Psychodynamic Theory Review In the article “The Future of Psychodynamic Psychotherapy,” Cortina (2010) reviews past and current issues concerning psychodynamic theory in relation to therapy practices.He describes how and why a once widely accepted and common method of psychological treatment has since suffered a swift weakening in popularity and reliability.Cortina (2010) also speaks about the basic concepts that underlie the psychodynamic theory so that possible interpretations can be drawn as to why this theory has succumbed to such criticism over the decades.
Although, the psychodynamic theory does not have a good reputation, Cortina (2010) examines past and current research on how psychodynamic theory is making a comeback, and it’s now supposed effectiveness.
The Deterioration of Psychodynamic Theory According to Cortina (2010), one of the tell-tale signs that psychodynamic theory has taken a dive in the world of psychotherapy is because of the decline in related book sales. Not even a decade ago, the bestselling psychoanalytical books were sold by the tens of thousands.
Over the past few years, less than 500 have been taken off the shelves and found their way into the hands of appreciating scholars. A proposed reason for this is that Freud’s credibility has been lost. Although there was not adequate scientific evidence to back up his theories back in the day, a lot has changed in the past century. Unfortunately, Freud’s theory has become nothing more than a “postmodern-deconstructive philosophy” (Cortina, 2010, The Decline of Psychoanalysis, para. 4). Concepts of Psychoanalytical Theory
Shendler (2010), as referenced by Cortina (2010), list some basic concepts of the psychoanalytical theory. People act according to unconscious processes and impulses. When those processes become conflicted with one another, trouble ensues. People also respond to emotional processes. Recognizing and accepting conscious and unconscious emotions are essential to psychoanalytical theory. This theory focuses on defense mechanisms. People tend to behave in ways that are not in context with what is going on.
Psychoanalytical theory has a tendency to pay close attention to the development of the mind. How a person thinks and perceives can reveal a lot about what is going on in the mind. Social processes are also important especially how individuals relate to and communicate with one another. Lastly, psychoanalytical theory focuses on dreams and a person’s imagination. These are the doors to the unconscious. Research Cortina (2010) provides evidence from past and current research that favors psychoanalytical theory.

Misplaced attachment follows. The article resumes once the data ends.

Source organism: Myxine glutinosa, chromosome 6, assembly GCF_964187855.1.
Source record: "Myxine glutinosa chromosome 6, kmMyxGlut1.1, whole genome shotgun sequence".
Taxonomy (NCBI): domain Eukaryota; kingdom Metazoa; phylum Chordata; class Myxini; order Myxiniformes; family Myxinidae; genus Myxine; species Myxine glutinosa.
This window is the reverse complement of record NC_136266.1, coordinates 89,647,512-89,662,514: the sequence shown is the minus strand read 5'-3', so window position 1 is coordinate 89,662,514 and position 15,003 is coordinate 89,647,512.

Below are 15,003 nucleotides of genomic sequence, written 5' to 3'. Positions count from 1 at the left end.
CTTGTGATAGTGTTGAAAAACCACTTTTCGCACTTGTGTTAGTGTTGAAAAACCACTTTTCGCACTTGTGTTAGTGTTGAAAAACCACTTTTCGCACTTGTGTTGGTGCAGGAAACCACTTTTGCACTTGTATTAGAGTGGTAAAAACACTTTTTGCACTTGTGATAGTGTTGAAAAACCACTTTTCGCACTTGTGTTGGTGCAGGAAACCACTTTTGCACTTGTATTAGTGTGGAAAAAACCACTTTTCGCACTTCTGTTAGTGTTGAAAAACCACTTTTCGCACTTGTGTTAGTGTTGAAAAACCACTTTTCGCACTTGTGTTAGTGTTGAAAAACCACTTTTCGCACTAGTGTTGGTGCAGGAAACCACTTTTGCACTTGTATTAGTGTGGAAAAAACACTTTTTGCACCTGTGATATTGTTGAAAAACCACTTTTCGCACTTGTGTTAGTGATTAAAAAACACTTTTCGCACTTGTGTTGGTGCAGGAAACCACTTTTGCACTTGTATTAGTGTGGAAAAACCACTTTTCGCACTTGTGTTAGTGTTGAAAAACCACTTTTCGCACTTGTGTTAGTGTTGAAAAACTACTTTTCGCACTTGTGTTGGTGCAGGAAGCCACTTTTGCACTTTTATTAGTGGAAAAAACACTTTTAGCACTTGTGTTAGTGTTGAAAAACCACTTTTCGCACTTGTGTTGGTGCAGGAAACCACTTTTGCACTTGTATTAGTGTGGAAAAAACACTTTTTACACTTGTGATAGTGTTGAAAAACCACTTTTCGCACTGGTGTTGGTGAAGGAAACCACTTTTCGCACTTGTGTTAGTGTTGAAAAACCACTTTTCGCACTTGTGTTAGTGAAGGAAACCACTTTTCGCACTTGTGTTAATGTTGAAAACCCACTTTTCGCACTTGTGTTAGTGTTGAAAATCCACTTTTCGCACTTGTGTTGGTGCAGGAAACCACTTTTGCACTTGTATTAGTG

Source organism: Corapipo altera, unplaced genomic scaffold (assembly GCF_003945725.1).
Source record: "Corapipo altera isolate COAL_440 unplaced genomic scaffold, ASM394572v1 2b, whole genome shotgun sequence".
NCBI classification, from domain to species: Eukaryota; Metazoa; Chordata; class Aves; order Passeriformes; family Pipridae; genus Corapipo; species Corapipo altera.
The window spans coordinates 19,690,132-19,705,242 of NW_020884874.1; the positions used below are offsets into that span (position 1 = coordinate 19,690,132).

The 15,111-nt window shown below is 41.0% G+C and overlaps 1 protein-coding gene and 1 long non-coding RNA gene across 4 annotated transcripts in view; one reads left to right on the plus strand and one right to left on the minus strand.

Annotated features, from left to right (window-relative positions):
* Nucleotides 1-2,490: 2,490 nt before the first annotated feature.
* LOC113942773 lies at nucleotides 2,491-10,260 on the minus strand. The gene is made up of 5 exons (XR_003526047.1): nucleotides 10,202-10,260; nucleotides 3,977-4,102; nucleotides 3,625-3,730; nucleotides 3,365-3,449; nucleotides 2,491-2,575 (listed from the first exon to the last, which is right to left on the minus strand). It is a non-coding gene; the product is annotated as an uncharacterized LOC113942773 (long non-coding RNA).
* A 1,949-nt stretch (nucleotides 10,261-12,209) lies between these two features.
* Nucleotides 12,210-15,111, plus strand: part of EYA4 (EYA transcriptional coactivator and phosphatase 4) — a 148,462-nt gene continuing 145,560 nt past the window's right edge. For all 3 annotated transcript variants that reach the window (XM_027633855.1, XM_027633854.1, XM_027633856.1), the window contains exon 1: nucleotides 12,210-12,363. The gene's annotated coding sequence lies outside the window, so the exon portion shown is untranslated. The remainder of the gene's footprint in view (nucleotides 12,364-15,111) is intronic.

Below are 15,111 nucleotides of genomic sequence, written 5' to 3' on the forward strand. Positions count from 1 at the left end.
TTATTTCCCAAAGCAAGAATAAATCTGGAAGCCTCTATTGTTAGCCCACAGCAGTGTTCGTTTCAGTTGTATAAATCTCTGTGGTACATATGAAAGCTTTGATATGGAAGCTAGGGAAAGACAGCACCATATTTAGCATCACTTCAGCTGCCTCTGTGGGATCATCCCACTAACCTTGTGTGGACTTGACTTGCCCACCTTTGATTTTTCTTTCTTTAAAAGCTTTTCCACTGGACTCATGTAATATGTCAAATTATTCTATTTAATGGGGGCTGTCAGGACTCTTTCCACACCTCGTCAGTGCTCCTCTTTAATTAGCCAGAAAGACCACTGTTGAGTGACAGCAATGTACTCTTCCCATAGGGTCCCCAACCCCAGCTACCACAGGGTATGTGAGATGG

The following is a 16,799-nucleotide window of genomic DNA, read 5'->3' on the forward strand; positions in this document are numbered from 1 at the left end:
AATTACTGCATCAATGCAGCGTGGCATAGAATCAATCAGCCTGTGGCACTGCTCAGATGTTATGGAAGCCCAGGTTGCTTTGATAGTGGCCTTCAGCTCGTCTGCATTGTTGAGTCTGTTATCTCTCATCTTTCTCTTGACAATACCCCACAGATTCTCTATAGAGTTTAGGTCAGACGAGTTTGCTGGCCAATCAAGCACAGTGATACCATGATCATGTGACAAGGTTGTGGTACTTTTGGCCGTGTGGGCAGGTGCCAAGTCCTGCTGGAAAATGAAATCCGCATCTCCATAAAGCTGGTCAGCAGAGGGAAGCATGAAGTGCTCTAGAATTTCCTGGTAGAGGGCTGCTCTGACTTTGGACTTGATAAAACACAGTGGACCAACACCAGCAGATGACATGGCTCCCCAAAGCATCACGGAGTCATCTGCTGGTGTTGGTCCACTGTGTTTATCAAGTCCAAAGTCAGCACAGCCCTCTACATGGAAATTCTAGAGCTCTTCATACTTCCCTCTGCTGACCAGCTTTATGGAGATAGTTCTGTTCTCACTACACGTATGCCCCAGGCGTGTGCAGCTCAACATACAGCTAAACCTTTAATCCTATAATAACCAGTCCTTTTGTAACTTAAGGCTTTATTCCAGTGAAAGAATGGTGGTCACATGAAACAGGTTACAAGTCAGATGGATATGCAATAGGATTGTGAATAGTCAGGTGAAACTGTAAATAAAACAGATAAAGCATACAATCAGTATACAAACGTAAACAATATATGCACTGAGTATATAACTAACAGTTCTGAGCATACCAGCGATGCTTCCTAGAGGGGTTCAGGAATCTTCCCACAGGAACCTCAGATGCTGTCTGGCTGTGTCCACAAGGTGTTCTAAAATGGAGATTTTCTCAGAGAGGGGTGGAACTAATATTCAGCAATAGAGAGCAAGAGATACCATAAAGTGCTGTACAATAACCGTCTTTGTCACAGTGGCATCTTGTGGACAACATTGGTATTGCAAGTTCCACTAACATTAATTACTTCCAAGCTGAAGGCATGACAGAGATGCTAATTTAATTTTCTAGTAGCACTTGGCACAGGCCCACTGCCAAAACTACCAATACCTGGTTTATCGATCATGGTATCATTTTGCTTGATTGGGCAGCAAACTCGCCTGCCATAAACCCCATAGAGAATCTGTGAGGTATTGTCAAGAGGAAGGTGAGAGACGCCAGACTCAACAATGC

Science has come a long way in the past decade; therefore, scientists have a better understanding about what is really going on in the human mind. With the use of tools such as the MRI, they can make connections between thoughts, emotions, actions, and specific areas of the brain and other physiological processes. Researchers have also obtained a wealth of information from case studies. Although many are still skeptical about the reliability of psychoanalytical theory, evidence has shown many strengths and benefits of this theory. Conclusion
Regardless of the unpopularity of psychoanalytical theory, opinions and attitudes are starting to change. There is a considerable amount of evidence that supports the ideas behind and the benefits of this theory. Since only a small percentage of practitioners receive specialized training in psychoanalytical therapy, much has to be done to convince the public and academic sector that psychoanalytical theory is not a fairytale. Personal Perspective I believe that the psychoanalytical perspective to psychotherapy has many good qualities, as well as, some questionable qualities.
I agree with Cortina (2010) that this theory is making some great strides to prove itself worthy in the scientific field. I do not fully adhere to the notion that many of our actions are driven by unconscious motives because that tends to take accountability and choice away from the individual. I am fascinated by this theory only for the purpose of study, not in practice. Reference Cortina, M. (2010). The future of psychodynamic psychotherapy. Psychiatry: Interpersonal and Biological Processes, 73(1), 43-56. doi:10. 1521/psyc. 2010. 73. 1. 43